I’ve been doing all sort of design and drawing for quite a while now. For fun, privately but also for my projects at work. Web design, DTP etc…
Everything I did, I learned with trial and error and own experimentation, without doing any proper courses or studying design at a university. Recently, however, I thought it would be a good idea to get some theoretical background to boost whatever practical design skills I got throughout working on my projects.
So … I signed up for a part-time course on Visual Communication at the Nanyang Academy of Fine Arts, Singapore. It’s a rather old and renowned public education institution in Singapore. The course has an interesting curriculum and allows to have a day job + attend classes in the evenings. There are 4 parts to it:
- Visual Communication 1 – Principle of Design (10 sessions x 3 hours)
- Visual Communication 2 – Digital Design I (10 sessions x 3 hours)
- Visual Communication 3 – Typography & Colour Study (10 sessions x 3 hours)
- Visual Communication 4 – Digital Design II (10 sessions x 3 hours)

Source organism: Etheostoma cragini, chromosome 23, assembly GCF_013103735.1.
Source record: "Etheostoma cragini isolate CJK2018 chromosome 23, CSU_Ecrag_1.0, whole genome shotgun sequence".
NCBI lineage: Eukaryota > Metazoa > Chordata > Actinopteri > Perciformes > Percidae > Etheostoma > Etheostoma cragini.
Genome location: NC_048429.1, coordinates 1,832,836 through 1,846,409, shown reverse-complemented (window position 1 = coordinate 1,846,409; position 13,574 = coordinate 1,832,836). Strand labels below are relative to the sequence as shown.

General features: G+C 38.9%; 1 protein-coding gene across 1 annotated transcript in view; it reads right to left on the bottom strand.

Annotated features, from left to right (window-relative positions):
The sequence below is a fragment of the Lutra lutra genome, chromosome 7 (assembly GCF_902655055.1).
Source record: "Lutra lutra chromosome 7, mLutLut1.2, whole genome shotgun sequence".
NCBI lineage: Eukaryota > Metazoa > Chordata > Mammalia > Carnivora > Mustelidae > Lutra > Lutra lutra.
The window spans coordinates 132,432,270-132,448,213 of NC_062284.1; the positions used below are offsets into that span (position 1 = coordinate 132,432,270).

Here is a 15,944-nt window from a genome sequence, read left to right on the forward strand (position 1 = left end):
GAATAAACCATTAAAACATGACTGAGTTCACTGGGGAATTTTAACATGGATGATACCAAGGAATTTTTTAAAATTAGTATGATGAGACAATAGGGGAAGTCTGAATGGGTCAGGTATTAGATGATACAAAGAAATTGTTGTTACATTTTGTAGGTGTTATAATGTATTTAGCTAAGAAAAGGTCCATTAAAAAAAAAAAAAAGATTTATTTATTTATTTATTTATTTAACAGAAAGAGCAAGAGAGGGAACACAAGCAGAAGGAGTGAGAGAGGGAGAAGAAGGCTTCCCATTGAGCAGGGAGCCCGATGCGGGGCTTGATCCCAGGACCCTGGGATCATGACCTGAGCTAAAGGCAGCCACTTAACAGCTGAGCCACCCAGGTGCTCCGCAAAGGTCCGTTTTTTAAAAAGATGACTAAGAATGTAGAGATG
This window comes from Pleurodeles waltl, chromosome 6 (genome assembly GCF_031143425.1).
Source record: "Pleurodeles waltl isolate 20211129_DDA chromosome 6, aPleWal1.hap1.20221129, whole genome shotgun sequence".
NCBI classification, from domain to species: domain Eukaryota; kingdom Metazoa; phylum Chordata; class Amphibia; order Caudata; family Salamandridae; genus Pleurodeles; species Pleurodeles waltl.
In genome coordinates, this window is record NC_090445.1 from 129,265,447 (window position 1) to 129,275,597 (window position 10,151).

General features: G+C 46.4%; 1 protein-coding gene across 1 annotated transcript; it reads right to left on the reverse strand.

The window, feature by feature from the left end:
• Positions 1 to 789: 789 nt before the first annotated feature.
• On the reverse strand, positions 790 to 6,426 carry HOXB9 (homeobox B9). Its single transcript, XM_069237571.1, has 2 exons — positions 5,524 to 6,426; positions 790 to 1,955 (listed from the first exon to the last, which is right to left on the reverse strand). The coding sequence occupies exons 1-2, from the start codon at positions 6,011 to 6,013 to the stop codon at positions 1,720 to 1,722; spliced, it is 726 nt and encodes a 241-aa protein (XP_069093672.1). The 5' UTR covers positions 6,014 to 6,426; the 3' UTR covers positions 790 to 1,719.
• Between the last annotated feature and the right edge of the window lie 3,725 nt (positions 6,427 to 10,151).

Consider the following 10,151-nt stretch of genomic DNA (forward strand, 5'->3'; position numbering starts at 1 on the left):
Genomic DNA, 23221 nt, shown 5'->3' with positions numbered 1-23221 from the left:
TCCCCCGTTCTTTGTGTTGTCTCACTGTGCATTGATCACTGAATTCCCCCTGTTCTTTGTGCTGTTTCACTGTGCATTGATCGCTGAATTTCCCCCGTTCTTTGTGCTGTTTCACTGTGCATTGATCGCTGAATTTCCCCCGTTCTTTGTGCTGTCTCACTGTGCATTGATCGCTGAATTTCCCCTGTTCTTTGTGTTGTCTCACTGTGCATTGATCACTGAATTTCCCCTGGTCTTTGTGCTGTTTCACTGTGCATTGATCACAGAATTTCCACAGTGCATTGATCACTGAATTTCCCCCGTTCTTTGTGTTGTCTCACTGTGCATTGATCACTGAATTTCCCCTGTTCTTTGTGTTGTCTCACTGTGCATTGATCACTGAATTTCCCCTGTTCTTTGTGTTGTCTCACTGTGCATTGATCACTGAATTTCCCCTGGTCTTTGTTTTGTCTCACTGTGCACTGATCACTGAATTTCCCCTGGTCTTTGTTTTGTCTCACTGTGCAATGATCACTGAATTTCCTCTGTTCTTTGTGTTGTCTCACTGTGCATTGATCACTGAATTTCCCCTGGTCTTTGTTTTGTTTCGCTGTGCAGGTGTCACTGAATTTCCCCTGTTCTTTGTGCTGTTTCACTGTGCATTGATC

Parts 1 and 2 go concurrently for about 2 months and afterwards parts 3 and 4 for another 2 months.
The academy gives rather little information on what the courses contain, so in the reminder of this post I’ll explain it from the participant point of view and in another post I’ll update with my review on the entire course once I’m done with it.
“Visual Communication 1” main theme is logo/business card design and teacher passing some of his professional experience with addition of little theory (backed by some minimalist slides).
“Visual Communication 2” is basically an Illustrator tutorial going through some most typical functions (and exploring them from different angles) and concluding with work on a packaging design project.
Each week those two run concurrently but are not directly related (ie what you hear in class on principles of design is not practiced later in Illustrator class), however in totality of things logo design is done in Illustrator, so the lab class somehow supplements the logo assignment.